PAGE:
The 5 Mistakes People Make With Emergency Supplies

Written by The Ready Store

For most people, emergency preparedness is a brand new concept. As you get prepared, you will hear a lot of different opinions (including my own) regarding the best way to do that. I have helped thousands of people across the country get prepared for life’s unexpected emergencies. As I have done so, I have noticed some common mistakes that people seem to make in getting prepared. Let me share with you what I have seen.

Mistake #1 – Not enough water or no plan for water at all.

As has been discussed in this blog before, water is the most often overlooked item in your emergency supplies. People either under prepare for their emergency water supply or simply don’t plan at all. A healthy adult can live for weeks without food but you will die in less than a week without access to clean drinking water. You will need about a gallon of water per person per day. That covers both sanitation and hygiene as well as hydration needs. There are articles in this blog that discuss water storage and water purification. Please take the time to read and make sure you have water stored for your emergency supplies.

Mistake #2 – No hygiene supplies

After a disaster, disease and illness related to conditions of poor hygiene are very common. In most disasters, more people die after the disaster than during the disaster because they cannot maintain proper hygiene. The simple answer is to have personal and family hygiene kits available. These items can be purchased as a kit or put together at home. Here are some items to consider in your hygiene kits:

• Waterless soap or hand sanitizer – You may not always have water available, but you this type of soap will kill the bugs.

• Port-a-Potty – This simple device fits on a 5 gallon bucket and will help keep the waste in a safe place. Make sure you buy bags and deodorizer.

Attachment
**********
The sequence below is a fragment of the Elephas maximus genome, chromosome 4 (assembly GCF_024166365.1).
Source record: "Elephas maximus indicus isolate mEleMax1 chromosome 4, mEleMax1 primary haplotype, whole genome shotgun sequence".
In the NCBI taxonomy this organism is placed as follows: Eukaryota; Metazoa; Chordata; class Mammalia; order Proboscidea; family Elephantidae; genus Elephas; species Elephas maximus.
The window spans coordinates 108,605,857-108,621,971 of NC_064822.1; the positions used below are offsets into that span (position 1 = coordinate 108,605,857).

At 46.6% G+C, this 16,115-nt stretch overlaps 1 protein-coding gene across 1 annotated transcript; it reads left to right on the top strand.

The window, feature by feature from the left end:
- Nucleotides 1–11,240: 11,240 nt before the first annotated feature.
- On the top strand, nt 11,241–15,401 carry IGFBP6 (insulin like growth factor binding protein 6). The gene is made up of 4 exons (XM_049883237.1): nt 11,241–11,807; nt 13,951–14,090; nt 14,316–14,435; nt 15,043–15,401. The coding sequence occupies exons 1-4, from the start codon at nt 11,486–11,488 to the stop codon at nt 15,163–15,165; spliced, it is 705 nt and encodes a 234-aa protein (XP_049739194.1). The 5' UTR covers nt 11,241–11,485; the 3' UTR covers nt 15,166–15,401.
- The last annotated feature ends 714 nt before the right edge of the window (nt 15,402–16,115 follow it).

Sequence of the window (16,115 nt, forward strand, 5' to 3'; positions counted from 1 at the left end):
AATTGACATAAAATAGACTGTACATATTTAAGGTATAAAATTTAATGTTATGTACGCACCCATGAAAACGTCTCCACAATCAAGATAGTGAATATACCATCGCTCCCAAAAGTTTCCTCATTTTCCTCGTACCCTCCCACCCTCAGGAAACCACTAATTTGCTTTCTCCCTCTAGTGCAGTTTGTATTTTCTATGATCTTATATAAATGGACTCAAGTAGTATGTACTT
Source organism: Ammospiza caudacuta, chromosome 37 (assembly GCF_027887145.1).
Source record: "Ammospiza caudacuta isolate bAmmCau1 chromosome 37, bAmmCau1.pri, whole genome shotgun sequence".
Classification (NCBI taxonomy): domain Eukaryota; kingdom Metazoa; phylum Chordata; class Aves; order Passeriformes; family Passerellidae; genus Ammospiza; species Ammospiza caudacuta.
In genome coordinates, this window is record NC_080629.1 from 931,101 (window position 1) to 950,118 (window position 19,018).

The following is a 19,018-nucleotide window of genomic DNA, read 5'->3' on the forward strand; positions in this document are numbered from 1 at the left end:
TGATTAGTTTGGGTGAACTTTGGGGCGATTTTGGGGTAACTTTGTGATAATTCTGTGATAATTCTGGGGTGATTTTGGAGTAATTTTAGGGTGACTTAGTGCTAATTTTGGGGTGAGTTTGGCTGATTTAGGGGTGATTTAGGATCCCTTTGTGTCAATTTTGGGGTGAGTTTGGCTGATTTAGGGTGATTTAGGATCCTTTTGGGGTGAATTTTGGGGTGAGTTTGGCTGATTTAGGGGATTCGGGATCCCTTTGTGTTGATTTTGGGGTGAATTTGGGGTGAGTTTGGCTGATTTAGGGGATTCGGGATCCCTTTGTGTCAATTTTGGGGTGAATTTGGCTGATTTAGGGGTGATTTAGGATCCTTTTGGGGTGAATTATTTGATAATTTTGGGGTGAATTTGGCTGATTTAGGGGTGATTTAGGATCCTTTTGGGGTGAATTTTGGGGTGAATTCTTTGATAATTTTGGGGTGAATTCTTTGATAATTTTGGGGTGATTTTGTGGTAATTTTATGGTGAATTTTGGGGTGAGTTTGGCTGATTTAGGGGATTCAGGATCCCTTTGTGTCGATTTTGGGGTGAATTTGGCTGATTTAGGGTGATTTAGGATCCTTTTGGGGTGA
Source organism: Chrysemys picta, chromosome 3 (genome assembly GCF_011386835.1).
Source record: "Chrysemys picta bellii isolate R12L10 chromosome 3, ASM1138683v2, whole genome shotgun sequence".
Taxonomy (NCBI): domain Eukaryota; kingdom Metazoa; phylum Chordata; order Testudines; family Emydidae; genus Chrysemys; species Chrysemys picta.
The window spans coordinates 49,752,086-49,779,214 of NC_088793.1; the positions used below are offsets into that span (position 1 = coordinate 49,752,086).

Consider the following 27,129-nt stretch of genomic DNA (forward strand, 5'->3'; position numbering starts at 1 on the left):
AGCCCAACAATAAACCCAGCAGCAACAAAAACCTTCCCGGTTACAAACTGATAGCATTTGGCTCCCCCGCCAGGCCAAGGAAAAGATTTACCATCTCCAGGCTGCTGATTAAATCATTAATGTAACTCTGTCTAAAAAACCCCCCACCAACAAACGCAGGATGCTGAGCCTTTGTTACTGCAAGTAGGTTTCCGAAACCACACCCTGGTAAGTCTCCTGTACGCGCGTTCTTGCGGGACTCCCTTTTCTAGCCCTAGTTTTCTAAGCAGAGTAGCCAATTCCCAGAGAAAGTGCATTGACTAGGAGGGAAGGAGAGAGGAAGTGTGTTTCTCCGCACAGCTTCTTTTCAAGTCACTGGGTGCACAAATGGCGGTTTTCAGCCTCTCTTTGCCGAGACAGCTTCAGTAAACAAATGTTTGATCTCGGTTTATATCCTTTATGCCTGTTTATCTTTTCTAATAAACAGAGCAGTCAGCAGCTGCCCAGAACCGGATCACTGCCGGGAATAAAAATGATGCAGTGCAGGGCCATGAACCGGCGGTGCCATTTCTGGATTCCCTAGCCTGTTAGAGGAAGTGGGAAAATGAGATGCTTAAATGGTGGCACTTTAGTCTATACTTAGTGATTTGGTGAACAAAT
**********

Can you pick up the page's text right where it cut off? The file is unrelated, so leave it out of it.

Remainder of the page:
• Toilet Paper/Tissue

• Toothbrush

• Toothpaste

• Razor

• Small hand towel

• Bar Soap

• If you have babies: diapers and wipes (handy for other uses as well)

Mistake #3 – Out of sight, out of mind

It is critical to do three things with your emergency supplies: Review, Rotate and Replace. In order to do that you will need to have your emergency supplies in a place where you can get to them at least once a year. Many times, people make the mistake of buying their emergency supplies, typically a significant and important investment, and then never looking at them again until they need them.

  • Review: Make sure that at least yearly you review the items in your emergency supplies. Get familiar with what you have in your emergency kits and food storage. Try them out, use the products that you can.
  • Rotate: Then rotate out items that need to be used. Pull out the batteries and use them. Rotate at least some of your food supplies. That is why I recommend freeze-dried food. This is food that you will want to eat. Your kids will like it. Rotate out first-aid supplies or maybe medications.
  • Replace: After you have rotated out your old supplies to be used (don’t waste them, use them!), then you will need to replace your supplies. Make your list of supplies that need to be replaced and do so right away.

Mistake #4 – Store shelf stable food and water